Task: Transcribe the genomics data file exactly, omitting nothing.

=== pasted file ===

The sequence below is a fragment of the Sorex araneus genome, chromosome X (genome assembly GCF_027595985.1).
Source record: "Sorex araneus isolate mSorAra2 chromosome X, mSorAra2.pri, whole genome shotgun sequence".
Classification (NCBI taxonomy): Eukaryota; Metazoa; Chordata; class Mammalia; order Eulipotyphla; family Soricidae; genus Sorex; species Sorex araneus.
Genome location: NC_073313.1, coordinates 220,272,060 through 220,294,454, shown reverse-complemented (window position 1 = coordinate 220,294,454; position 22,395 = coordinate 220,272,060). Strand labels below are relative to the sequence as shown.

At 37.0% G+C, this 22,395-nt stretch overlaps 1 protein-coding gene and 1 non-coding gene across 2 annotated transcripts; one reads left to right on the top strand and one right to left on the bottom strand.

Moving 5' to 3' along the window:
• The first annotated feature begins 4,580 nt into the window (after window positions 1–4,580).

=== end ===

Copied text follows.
The sequence below is a fragment of the Sorex araneus genome, chromosome X (genome assembly GCF_027595985.1).
Source record: "Sorex araneus isolate mSorAra2 chromosome X, mSorAra2.pri, whole genome shotgun sequence".
Classification (NCBI taxonomy): Eukaryota; Metazoa; Chordata; class Mammalia; order Eulipotyphla; family Soricidae; genus Sorex; species Sorex araneus.
Genome location: NC_073313.1, coordinates 220,272,060 through 220,294,454, shown reverse-complemented (window position 1 = coordinate 220,294,454; position 22,395 = coordinate 220,272,060). Strand labels below are relative to the sequence as shown.

At 37.0% G+C, this 22,395-nt stretch overlaps 1 protein-coding gene and 1 non-coding gene across 2 annotated transcripts; one reads left to right on the top strand and one right to left on the bottom strand.

Moving 5' to 3' along the window:
• The first annotated feature begins 4,580 nt into the window (after window positions 1–4,580).